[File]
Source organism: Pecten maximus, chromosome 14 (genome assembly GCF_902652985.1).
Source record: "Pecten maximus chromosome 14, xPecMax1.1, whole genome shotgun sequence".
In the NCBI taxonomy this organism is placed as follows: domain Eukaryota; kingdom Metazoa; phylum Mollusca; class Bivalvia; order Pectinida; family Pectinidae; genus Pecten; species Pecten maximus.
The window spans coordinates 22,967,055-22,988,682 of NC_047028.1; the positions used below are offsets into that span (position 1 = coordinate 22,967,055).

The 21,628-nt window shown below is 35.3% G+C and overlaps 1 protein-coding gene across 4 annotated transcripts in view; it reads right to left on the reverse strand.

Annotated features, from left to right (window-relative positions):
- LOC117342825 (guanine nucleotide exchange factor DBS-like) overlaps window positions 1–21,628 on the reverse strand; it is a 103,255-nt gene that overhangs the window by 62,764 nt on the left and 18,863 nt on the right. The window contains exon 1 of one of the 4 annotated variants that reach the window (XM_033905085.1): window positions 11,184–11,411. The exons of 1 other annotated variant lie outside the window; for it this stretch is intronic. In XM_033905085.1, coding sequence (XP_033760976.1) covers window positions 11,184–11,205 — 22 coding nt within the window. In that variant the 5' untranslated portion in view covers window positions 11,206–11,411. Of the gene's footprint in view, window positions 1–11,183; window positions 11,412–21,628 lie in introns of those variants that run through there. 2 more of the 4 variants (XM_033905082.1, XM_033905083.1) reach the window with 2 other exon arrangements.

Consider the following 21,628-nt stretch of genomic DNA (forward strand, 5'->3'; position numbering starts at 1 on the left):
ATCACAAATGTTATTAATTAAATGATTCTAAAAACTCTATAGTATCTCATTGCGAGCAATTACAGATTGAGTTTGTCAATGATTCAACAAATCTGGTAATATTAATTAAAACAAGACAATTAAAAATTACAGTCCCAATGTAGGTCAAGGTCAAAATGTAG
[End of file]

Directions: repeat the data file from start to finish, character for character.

Source organism: Pecten maximus, chromosome 14 (genome assembly GCF_902652985.1).
Source record: "Pecten maximus chromosome 14, xPecMax1.1, whole genome shotgun sequence".
In the NCBI taxonomy this organism is placed as follows: domain Eukaryota; kingdom Metazoa; phylum Mollusca; class Bivalvia; order Pectinida; family Pectinidae; genus Pecten; species Pecten maximus.
The window spans coordinates 22,967,055-22,988,682 of NC_047028.1; the positions used below are offsets into that span (position 1 = coordinate 22,967,055).

The 21,628-nt window shown below is 35.3% G+C and overlaps 1 protein-coding gene across 4 annotated transcripts in view; it reads right to left on the reverse strand.

Annotated features, from left to right (window-relative positions):
- LOC117342825 (guanine nucleotide exchange factor DBS-like) overlaps window positions 1–21,628 on the reverse strand; it is a 103,255-nt gene that overhangs the window by 62,764 nt on the left and 18,863 nt on the right. The window contains exon 1 of one of the 4 annotated variants that reach the window (XM_033905085.1): window positions 11,184–11,411. The exons of 1 other annotated variant lie outside the window; for it this stretch is intronic. In XM_033905085.1, coding sequence (XP_033760976.1) covers window positions 11,184–11,205 — 22 coding nt within the window. In that variant the 5' untranslated portion in view covers window positions 11,206–11,411. Of the gene's footprint in view, window positions 1–11,183; window positions 11,412–21,628 lie in introns of those variants that run through there. 2 more of the 4 variants (XM_033905082.1, XM_033905083.1) reach the window with 2 other exon arrangements.

Consider the following 21,628-nt stretch of genomic DNA (forward strand, 5'->3'; position numbering starts at 1 on the left):
ATCACAAATGTTATTAATTAAATGATTCTAAAAACTCTATAGTATCTCATTGCGAGCAATTACAGATTGAGTTTGTCAATGATTCAACAAATCTGGTAATATTAATTAAAACAAGACAATTAAAAATTACAGTCCCAATGTAGGTCAAGGTCAAAATGTAG